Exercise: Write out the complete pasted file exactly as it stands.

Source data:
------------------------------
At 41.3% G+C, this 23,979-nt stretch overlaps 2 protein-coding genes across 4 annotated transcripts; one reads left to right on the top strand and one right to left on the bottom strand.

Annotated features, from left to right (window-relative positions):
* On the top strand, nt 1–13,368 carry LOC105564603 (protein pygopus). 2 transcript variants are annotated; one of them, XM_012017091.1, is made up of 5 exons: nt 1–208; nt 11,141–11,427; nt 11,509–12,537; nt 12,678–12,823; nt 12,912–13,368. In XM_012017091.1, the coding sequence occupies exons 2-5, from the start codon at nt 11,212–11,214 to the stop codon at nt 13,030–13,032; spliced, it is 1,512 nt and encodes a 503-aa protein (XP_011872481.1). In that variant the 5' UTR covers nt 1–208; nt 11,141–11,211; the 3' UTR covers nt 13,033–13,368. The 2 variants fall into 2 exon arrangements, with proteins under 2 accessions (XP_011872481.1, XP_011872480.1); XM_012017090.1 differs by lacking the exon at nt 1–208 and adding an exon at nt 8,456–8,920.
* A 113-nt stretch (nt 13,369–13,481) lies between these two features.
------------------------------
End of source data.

At 41.3% G+C, this 23,979-nt stretch overlaps 2 protein-coding genes across 4 annotated transcripts; one reads left to right on the top strand and one right to left on the bottom strand.

Annotated features, from left to right (window-relative positions):
* On the top strand, nt 1–13,368 carry LOC105564603 (protein pygopus). 2 transcript variants are annotated; one of them, XM_012017091.1, is made up of 5 exons: nt 1–208; nt 11,141–11,427; nt 11,509–12,537; nt 12,678–12,823; nt 12,912–13,368. In XM_012017091.1, the coding sequence occupies exons 2-5, from the start codon at nt 11,212–11,214 to the stop codon at nt 13,030–13,032; spliced, it is 1,512 nt and encodes a 503-aa protein (XP_011872481.1). In that variant the 5' UTR covers nt 1–208; nt 11,141–11,211; the 3' UTR covers nt 13,033–13,368. The 2 variants fall into 2 exon arrangements, with proteins under 2 accessions (XP_011872481.1, XP_011872480.1); XM_012017090.1 differs by lacking the exon at nt 1–208 and adding an exon at nt 8,456–8,920.
* A 113-nt stretch (nt 13,369–13,481) lies between these two features.